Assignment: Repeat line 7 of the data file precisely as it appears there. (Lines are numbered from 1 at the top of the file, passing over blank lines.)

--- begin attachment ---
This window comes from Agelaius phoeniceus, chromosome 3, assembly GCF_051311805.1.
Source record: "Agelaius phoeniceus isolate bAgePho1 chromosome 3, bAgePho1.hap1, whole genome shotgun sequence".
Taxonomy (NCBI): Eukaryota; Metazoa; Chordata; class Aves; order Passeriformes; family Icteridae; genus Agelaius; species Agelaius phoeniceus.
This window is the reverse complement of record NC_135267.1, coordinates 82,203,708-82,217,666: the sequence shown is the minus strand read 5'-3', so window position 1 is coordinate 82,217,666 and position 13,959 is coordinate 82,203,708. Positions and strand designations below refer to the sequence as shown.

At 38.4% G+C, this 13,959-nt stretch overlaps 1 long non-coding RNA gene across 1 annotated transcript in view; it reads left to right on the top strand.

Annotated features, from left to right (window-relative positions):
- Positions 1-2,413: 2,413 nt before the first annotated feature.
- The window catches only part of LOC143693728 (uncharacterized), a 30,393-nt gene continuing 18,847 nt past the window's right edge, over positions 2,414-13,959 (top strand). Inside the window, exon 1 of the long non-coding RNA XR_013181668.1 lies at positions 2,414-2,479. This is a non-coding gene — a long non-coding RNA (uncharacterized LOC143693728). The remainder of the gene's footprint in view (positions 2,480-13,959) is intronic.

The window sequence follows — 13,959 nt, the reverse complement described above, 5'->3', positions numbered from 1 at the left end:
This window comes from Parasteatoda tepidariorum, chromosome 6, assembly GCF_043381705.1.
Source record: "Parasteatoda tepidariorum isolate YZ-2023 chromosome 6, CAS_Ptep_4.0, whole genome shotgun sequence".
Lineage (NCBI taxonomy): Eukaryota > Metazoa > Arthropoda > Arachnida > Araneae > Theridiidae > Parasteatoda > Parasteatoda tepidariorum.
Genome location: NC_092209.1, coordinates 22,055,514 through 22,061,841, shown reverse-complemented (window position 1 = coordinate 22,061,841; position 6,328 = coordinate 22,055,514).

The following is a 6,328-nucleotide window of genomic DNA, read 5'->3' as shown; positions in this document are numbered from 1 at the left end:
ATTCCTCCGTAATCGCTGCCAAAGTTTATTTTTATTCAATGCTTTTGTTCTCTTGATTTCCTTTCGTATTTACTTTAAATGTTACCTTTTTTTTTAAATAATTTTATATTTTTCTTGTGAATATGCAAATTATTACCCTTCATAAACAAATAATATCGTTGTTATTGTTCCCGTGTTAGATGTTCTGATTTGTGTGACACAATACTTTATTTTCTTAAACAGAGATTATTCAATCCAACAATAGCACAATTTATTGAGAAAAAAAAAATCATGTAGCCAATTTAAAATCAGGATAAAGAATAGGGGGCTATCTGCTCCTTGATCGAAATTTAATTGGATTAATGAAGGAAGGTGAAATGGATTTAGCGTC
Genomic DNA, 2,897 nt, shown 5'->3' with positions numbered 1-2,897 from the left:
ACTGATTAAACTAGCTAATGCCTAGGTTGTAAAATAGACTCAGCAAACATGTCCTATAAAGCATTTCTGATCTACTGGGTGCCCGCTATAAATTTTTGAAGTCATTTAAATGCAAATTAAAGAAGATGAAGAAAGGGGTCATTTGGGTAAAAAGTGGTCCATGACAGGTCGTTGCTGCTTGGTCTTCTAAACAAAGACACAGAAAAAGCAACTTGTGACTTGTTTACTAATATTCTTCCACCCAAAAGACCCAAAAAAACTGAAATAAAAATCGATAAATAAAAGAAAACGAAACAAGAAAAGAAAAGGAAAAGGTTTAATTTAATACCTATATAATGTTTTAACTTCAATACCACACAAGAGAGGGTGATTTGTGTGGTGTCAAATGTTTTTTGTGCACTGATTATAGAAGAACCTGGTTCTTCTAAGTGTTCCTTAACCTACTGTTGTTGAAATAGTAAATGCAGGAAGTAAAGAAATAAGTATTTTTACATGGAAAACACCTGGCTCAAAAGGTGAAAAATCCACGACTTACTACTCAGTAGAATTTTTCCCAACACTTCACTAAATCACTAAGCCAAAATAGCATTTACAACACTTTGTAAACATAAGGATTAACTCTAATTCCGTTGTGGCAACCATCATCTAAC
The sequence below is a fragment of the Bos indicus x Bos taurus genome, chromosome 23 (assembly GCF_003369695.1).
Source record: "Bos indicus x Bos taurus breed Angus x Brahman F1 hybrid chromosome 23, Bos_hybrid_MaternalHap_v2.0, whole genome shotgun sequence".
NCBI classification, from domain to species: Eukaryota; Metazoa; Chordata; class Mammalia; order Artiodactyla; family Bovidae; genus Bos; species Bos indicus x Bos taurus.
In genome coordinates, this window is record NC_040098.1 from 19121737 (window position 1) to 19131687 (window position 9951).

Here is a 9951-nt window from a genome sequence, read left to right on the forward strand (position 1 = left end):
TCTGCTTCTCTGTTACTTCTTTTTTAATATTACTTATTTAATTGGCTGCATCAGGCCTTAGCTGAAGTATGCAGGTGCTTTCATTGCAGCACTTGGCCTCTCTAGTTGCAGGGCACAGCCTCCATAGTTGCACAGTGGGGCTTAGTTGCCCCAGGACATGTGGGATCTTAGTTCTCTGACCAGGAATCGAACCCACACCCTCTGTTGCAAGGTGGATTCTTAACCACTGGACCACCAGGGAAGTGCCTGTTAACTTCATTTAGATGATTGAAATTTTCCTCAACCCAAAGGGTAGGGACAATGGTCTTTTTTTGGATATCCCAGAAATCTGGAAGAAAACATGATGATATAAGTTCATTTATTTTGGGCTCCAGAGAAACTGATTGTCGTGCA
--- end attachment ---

- Positions 1-2,413: 2,413 nt before the first annotated feature.